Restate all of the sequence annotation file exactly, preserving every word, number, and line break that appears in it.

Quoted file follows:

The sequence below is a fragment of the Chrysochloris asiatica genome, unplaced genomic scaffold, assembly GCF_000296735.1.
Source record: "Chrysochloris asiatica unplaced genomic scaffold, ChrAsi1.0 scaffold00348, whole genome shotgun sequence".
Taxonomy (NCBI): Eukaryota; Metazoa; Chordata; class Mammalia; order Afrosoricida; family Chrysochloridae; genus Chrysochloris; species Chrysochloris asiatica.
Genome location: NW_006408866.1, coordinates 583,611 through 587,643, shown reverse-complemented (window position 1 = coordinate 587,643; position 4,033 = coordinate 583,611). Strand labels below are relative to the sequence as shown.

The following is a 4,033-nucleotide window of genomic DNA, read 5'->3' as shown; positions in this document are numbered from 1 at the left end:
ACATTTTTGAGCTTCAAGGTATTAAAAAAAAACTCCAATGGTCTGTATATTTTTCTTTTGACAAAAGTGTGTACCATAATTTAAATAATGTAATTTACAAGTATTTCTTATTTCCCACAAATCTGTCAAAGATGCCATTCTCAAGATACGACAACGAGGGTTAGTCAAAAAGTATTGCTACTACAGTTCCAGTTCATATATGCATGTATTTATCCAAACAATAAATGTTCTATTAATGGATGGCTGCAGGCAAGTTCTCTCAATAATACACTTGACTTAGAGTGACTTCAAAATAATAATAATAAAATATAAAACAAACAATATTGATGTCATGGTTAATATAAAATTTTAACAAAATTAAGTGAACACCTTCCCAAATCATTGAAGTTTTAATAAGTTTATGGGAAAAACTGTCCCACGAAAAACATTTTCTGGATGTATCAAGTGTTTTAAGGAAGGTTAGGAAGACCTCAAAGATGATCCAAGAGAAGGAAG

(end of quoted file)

The sequence below is a fragment of the Chrysochloris asiatica genome, unplaced genomic scaffold, assembly GCF_000296735.1.
Source record: "Chrysochloris asiatica unplaced genomic scaffold, ChrAsi1.0 scaffold00348, whole genome shotgun sequence".
Taxonomy (NCBI): Eukaryota; Metazoa; Chordata; class Mammalia; order Afrosoricida; family Chrysochloridae; genus Chrysochloris; species Chrysochloris asiatica.
Genome location: NW_006408866.1, coordinates 583,611 through 587,643, shown reverse-complemented (window position 1 = coordinate 587,643; position 4,033 = coordinate 583,611). Strand labels below are relative to the sequence as shown.

The following is a 4,033-nucleotide window of genomic DNA, read 5'->3' as shown; positions in this document are numbered from 1 at the left end:
ACATTTTTGAGCTTCAAGGTATTAAAAAAAAACTCCAATGGTCTGTATATTTTTCTTTTGACAAAAGTGTGTACCATAATTTAAATAATGTAATTTACAAGTATTTCTTATTTCCCACAAATCTGTCAAAGATGCCATTCTCAAGATACGACAACGAGGGTTAGTCAAAAAGTATTGCTACTACAGTTCCAGTTCATATATGCATGTATTTATCCAAACAATAAATGTTCTATTAATGGATGGCTGCAGGCAAGTTCTCTCAATAATACACTTGACTTAGAGTGACTTCAAAATAATAATAATAAAATATAAAACAAACAATATTGATGTCATGGTTAATATAAAATTTTAACAAAATTAAGTGAACACCTTCCCAAATCATTGAAGTTTTAATAAGTTTATGGGAAAAACTGTCCCACGAAAAACATTTTCTGGATGTATCAAGTGTTTTAAGGAAGGTTAGGAAGACCTCAAAGATGATCCAAGAGAAGGAAG